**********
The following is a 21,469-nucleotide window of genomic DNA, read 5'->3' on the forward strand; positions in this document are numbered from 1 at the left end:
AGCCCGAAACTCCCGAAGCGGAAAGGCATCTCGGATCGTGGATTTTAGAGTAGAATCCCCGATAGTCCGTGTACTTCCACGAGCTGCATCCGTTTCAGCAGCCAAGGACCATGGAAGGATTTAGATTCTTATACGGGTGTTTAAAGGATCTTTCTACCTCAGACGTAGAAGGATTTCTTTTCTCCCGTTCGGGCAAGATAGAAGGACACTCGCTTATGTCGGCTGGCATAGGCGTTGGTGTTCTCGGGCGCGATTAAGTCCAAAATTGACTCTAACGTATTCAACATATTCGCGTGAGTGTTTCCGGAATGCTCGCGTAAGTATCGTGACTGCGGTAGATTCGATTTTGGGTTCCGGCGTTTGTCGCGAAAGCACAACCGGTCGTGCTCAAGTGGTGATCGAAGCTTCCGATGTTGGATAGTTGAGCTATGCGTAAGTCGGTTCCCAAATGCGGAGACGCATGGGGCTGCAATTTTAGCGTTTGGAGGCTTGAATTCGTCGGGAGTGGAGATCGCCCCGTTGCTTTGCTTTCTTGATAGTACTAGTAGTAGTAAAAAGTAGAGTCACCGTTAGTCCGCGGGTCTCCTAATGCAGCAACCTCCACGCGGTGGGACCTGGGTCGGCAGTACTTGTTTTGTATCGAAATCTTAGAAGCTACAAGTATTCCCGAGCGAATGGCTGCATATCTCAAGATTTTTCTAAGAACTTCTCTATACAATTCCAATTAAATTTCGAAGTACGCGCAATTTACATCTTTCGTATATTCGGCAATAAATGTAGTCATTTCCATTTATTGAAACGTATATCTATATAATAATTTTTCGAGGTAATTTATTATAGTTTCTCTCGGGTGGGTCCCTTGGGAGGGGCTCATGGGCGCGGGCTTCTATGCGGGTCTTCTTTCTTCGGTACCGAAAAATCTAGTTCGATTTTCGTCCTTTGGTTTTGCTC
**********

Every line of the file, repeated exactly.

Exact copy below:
The following is a 21,469-nucleotide window of genomic DNA, read 5'->3' on the forward strand; positions in this document are numbered from 1 at the left end:
AGCCCGAAACTCCCGAAGCGGAAAGGCATCTCGGATCGTGGATTTTAGAGTAGAATCCCCGATAGTCCGTGTACTTCCACGAGCTGCATCCGTTTCAGCAGCCAAGGACCATGGAAGGATTTAGATTCTTATACGGGTGTTTAAAGGATCTTTCTACCTCAGACGTAGAAGGATTTCTTTTCTCCCGTTCGGGCAAGATAGAAGGACACTCGCTTATGTCGGCTGGCATAGGCGTTGGTGTTCTCGGGCGCGATTAAGTCCAAAATTGACTCTAACGTATTCAACATATTCGCGTGAGTGTTTCCGGAATGCTCGCGTAAGTATCGTGACTGCGGTAGATTCGATTTTGGGTTCCGGCGTTTGTCGCGAAAGCACAACCGGTCGTGCTCAAGTGGTGATCGAAGCTTCCGATGTTGGATAGTTGAGCTATGCGTAAGTCGGTTCCCAAATGCGGAGACGCATGGGGCTGCAATTTTAGCGTTTGGAGGCTTGAATTCGTCGGGAGTGGAGATCGCCCCGTTGCTTTGCTTTCTTGATAGTACTAGTAGTAGTAAAAAGTAGAGTCACCGTTAGTCCGCGGGTCTCCTAATGCAGCAACCTCCACGCGGTGGGACCTGGGTCGGCAGTACTTGTTTTGTATCGAAATCTTAGAAGCTACAAGTATTCCCGAGCGAATGGCTGCATATCTCAAGATTTTTCTAAGAACTTCTCTATACAATTCCAATTAAATTTCGAAGTACGCGCAATTTACATCTTTCGTATATTCGGCAATAAATGTAGTCATTTCCATTTATTGAAACGTATATCTATATAATAATTTTTCGAGGTAATTTATTATAGTTTCTCTCGGGTGGGTCCCTTGGGAGGGGCTCATGGGCGCGGGCTTCTATGCGGGTCTTCTTTCTTCGGTACCGAAAAATCTAGTTCGATTTTCGTCCTTTGGTTTTGCTC